HIV prevalence is strongly associated with geographical variations in male circumcision and foreskin cutting in Papua New Guinea: an ecological study

MacLaren, David J., McBride, W. John H., Kelly, Gerard C., Muller, Reinhold, Tommbe, Rachael, Kaldor, John M., and Vallely, Andrew J. (2015) HIV prevalence is strongly associated with geographical variations in male circumcision and foreskin cutting in Papua New Guinea: an ecological study. Sexually Transmitted Infections, 91. pp. 502-505.

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Abstract

Objective: To examine the correlation between HIV prevalence and male circumcision and other foreskin cutting practices across the four regions of Papua New Guinea (PNG).

Design: An ecological substudy using unique data from an interdisciplinary research programme to evaluate the acceptability, sociocultural context and public health impact of male circumcision for HIV prevention in PNG.

Methods: Published data describing (a) self-reported circumcision status by region from the 'Acceptability and Feasibility of Male Circumcision for HIV prevention in PNG' study and (b) HIV prevalence by region from PNG National Department of Health were used to correlate male circumcision and other foreskin cutting practices and HIV prevalence. Maps were constructed to visually represent variations across the four regions of PNG.

Results: Regions of PNG with the highest HIV prevalence had the lowest prevalence of male circumcision and other forms of foreskin cutting and vice versa. Male circumcision and dorsal longitudinal cuts were strongly associated with HIV prevalence and able to explain 99 % of the observed geographical variability in HIV prevalence in PNG (p<0.01).

Conclusions: The regional prevalence of HIV infection in PNG appears to be closely correlated with the regional distribution of male circumcision and dorsal longitudinal foreskin cuts. Further research is warranted to investigate causality of this correlation as well as the potential of dorsal longitudinal cuts to confer protection against HIV acquisition in heterosexual men.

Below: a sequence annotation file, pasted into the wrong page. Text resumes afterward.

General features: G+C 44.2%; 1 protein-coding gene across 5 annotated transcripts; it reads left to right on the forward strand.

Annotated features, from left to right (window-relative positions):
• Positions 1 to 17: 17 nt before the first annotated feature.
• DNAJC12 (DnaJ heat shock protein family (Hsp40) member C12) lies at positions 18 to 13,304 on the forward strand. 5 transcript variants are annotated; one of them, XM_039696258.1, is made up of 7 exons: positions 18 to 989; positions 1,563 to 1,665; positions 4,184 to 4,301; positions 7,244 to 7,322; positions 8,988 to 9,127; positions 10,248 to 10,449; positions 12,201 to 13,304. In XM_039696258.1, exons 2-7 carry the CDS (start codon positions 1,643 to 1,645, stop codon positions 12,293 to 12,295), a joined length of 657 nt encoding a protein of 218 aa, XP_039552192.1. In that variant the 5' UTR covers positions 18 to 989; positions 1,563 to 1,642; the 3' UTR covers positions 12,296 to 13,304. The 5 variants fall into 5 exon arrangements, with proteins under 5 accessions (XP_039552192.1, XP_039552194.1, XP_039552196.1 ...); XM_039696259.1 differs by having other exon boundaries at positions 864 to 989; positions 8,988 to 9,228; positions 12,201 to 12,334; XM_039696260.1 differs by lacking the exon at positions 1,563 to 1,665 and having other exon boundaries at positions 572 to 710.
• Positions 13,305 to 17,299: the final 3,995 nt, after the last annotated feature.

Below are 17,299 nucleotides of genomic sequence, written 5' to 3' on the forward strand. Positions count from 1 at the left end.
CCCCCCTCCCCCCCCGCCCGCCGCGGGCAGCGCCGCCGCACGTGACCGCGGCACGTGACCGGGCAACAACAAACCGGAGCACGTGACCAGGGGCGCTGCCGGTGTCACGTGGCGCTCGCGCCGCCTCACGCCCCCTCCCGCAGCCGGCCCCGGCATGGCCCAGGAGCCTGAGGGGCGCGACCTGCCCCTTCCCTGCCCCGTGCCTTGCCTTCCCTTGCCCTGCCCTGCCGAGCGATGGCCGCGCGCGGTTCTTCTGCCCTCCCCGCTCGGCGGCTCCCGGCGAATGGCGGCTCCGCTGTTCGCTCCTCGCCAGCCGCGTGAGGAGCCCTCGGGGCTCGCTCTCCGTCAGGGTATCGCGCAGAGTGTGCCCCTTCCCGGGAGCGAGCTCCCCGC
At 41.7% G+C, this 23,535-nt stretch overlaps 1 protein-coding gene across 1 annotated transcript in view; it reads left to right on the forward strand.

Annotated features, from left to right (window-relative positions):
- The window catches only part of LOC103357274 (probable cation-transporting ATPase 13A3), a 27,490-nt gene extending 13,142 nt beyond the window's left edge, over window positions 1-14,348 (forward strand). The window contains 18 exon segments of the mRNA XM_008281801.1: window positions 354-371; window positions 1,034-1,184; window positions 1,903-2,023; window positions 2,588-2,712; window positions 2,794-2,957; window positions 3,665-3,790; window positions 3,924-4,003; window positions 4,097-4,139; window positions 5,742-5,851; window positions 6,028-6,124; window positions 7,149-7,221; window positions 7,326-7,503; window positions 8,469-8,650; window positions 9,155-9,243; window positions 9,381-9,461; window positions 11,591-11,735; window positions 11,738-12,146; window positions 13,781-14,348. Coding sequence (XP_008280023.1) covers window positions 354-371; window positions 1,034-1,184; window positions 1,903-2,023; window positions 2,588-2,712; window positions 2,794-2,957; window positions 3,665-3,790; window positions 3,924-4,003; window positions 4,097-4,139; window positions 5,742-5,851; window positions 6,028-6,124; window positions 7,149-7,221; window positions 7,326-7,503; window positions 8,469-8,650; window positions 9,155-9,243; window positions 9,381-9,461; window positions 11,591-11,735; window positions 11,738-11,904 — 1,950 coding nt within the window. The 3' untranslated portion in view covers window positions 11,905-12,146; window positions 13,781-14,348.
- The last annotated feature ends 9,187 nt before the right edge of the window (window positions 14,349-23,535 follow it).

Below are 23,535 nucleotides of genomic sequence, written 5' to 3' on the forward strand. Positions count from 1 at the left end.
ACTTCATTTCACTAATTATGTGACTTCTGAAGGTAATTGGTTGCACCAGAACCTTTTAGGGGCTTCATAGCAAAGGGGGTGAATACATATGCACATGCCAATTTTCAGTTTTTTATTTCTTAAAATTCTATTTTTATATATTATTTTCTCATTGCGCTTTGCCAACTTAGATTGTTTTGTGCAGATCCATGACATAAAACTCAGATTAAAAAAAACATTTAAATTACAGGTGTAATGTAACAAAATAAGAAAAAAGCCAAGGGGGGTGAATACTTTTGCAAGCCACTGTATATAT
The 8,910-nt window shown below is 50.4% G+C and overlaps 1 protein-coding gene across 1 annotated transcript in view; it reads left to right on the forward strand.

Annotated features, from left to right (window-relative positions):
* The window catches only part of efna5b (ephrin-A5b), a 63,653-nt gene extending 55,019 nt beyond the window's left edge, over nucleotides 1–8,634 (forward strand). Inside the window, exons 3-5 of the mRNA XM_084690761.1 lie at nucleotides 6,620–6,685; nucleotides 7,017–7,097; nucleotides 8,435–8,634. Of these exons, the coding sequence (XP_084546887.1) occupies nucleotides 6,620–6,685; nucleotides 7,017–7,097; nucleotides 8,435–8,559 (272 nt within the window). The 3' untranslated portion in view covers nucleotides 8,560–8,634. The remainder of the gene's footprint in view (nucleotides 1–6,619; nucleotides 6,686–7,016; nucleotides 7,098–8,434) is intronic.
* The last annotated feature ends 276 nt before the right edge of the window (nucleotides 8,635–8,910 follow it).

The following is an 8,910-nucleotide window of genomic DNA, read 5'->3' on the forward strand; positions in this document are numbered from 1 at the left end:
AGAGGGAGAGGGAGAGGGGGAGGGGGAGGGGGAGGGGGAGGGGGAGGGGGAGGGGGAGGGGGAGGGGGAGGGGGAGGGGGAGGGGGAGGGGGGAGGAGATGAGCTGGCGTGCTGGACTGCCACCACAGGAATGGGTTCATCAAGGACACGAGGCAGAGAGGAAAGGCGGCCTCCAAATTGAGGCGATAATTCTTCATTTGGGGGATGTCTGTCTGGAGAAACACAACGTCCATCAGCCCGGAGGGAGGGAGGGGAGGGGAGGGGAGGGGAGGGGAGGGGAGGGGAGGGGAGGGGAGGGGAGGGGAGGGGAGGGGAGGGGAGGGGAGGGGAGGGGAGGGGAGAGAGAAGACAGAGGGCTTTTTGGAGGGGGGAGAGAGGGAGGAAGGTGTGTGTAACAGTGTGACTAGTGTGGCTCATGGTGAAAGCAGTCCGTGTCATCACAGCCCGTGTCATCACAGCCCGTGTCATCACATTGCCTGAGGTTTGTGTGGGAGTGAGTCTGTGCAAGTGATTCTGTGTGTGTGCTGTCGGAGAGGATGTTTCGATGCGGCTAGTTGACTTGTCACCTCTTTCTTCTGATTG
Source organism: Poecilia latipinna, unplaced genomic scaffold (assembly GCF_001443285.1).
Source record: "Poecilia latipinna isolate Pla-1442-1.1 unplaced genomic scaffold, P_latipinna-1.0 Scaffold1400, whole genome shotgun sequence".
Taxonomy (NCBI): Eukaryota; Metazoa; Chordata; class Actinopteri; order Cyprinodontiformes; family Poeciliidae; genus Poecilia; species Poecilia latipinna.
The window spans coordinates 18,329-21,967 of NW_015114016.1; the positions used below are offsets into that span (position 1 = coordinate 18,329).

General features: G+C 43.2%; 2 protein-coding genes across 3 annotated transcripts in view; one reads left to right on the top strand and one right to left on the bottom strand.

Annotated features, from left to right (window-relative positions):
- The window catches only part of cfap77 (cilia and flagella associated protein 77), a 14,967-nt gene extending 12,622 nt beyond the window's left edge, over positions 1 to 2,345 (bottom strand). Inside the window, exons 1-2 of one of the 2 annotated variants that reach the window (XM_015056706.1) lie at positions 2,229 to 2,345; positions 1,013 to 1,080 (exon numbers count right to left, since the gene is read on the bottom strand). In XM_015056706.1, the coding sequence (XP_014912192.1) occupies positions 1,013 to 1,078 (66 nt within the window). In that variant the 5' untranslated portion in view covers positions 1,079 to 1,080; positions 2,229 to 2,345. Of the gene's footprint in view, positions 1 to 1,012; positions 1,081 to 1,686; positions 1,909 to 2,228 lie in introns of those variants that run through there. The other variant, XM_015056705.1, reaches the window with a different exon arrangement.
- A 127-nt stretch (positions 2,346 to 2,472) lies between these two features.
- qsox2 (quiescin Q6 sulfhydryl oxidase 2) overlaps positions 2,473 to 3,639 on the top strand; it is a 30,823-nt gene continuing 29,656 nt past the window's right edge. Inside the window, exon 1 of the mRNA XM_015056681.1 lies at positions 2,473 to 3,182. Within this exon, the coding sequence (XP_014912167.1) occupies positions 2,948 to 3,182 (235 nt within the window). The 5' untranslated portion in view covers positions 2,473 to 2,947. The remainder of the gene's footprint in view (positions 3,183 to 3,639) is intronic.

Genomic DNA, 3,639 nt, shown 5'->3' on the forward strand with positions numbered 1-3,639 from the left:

Item ID: 40159
Item Type: Article (Refereed Research - C1)
Additional Information:

This is an Open Access article distributed in accordance with the Creative Commons Attribution Non Commercial (CC BY-NC 4.0) license, which permits others to distribute, remix, adapt, build upon this work non-commercially, and license their derivative works on different terms, provided the original work is properly cited and the use is non-commercial.

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ISSN: 1472-3263
Funders: National Health and Medical Research Council of Australia (NHMRC), Australian Agency for International Development (AusAID)
Projects and Grants: NHMRC Project Grant 601003, AusAID Australian Development Research Award 44743
Date Deposited: 05 Nov 2015 03:46
FoR Codes: 11 MEDICAL AND HEALTH SCIENCES > 1117 Public Health and Health Services > 111715 Pacific Peoples Health @ 50%
11 MEDICAL AND HEALTH SCIENCES > 1117 Public Health and Health Services > 111799 Public Health and Health Services not elsewhere classified @ 50%
SEO Codes: 92 HEALTH > 9204 Public Health (excl. Specific Population Health) > 920499 Public Health (excl. Specific Population Health) not elsewhere classified @ 100%
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